When a commodity fluctuates in price as much as natural gas has in the past year, there are inevitably going to be winners and losers. From production to provision, companies that are affected by natural gas either cheer or cry when this fuel's price wobbles. To understand which is which, let's take a look at a few companies that will and won't benefit from this sector's recent volatility.
Although producers are inarguably the most necessary link in the natural-gas production line, they've been drilled by dropping natural-gas prices. Booming supply increasing at a greater clip than demand means that these companies are currently price takers, not price makers. Here are the top five producers, as well as their seasonally adjusted annual change in production:
Q1 2012 Natural-Gas Production
ExxonMobil (NYS: XOM)
Chesapeake Energy (NYS: CHK)
Source: Natural Gas Supply Association.
It should come as no surprise that ExxonMobil tops the list of natural-gas producers. The company estimates that natural-gas demand will rise by at least 60% by 2040, and it's preparing accordingly.
ExxonMobil's 10-K states that its proven natural-gas reserves amount to nearly 25 billion barrels of oil equivalent -- more than double that of its oil reserves. For now, though, more expensive oil continues to be ExxonMobil's cash king, accounting for more than four times the company's natural-gas sales.
Chesapeake has been hit especially hard, as natural gas makes up mroe than 70% of its estimated proven reserves for natural gas, oil, and natural-gas liquids. The company uses derivatives to cushion price drops, but 35% of its 2012 second-half production is directly subject to the whims of natural prices. Chesapeake is currently carrying a $268 million loss in natural-gas derivatives, and it missed earnings expectations last quarter.
Chesapeake did act wisely when it agreed to invest $150 million in Clean Energy Fuels (NYS: CLNE) last year. A natural-gas fuel station operator in the U.S. and Canada, Clean Energy Fuel stands to benefit from cheap natural gas and rising oil prices, spurring more vehicle fleets to make the switch to natural gas. Clean Energy Fuel boosted its annual sales by 38% in 2011, 14 percentage points higher than Chesapeake's sales growth. Chesapeake might have to wait a while longer before cashing in on its investment, though, since Clean Energy's small scale and intensive growth put in on the less efficient end of gross and operating margins.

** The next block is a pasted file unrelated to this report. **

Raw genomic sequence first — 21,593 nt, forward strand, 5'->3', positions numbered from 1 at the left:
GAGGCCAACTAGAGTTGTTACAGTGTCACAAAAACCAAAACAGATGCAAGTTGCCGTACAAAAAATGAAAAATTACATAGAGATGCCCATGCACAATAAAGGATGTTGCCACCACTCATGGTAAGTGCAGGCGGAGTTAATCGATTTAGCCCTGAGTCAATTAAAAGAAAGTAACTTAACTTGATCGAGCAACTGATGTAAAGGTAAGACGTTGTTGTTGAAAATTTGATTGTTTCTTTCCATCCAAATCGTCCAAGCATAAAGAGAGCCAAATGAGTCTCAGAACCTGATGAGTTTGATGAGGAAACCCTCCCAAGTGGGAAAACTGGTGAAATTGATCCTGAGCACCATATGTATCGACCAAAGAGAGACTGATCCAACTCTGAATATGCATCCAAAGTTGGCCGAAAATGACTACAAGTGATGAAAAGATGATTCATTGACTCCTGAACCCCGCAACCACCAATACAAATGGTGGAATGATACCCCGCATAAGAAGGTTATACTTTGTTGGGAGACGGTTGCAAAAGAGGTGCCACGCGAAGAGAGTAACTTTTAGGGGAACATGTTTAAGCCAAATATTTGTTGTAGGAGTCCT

Any natural-gas investor would do well to follow Chesapeake's lead and invest in less exposed natural-gas-related companies like Wesport Innovations (NAS: WPRT) and Cummins (NYS: CMI) . Both companies are at the cutting edge of natural-gas engine technology. They focus on diesel engine conversion, engine manufacturing, and general research and development. Westport's FY 2011 sales totaled $226 million, increasing its annual revenue by 53%. Its larger competitor Cummins raked in $18 billion last year, 36% more than in FY 2010.
For a historical perspective, I decided to see how the volatility of wellhead (at-the-drill) prices chalked up against natural-gas vehicle (at-the-pump) prices over the past 20 years:
Source: U.S. Energy Information Administration.
If you're looking to reduce the volatility of your investments, it seems that investors would be wise to steer away from energy producers and toward energy users. The two prices are correlated, but natural gas' wellhead price almost always swings more wildly than its at-the-pump price.
Foolish bottom line
If you're a strong believer in the future of natural gas, diversifying your portfolio with different players of the same game will reduce your stocks' swings and set you up for long-term steady gains.
Research and diversification are necessary activities for energy companies, and Clean Energy Fuels isn't putting all its chips in one basket. Motley Fool analyst Jason Moser has prepared a premium report outlining the key risks and opportunities that face this company, from management analysis to consumer awareness trends. It's chock-full of excellent analysis and comes with a full year of free updates, so be sure to grab yours today.
The article Hedge Your Natural-Gas Bets With...Natural-Gas Bets? originally appeared on Fool.com.
Fool contributor Justin Loiseau has no material interest in any companies mentioned in this article, but thinks every natural-gas investor should read this. You can follow Justin on Twitter, @TMFJLo, and on Motley Fool CAPS, @TMFJLo.The Motley Fool owns shares of Chesapeake Energy, Exxon Mobil, Devon Energy, Clean Energy Fuels, and Westport Innovations. Motley Fool newsletter services have recommended buying shares of Devon Energy, Cummins, Clean Energy Fuels, and Westport Innovations. The Motley Fool has a disclosure policy. We Fools may not all hold the same opinions, but we all believe that considering a diverse range of insights makes us better investors. Try any of our Foolish newsletter services free for 30 days.
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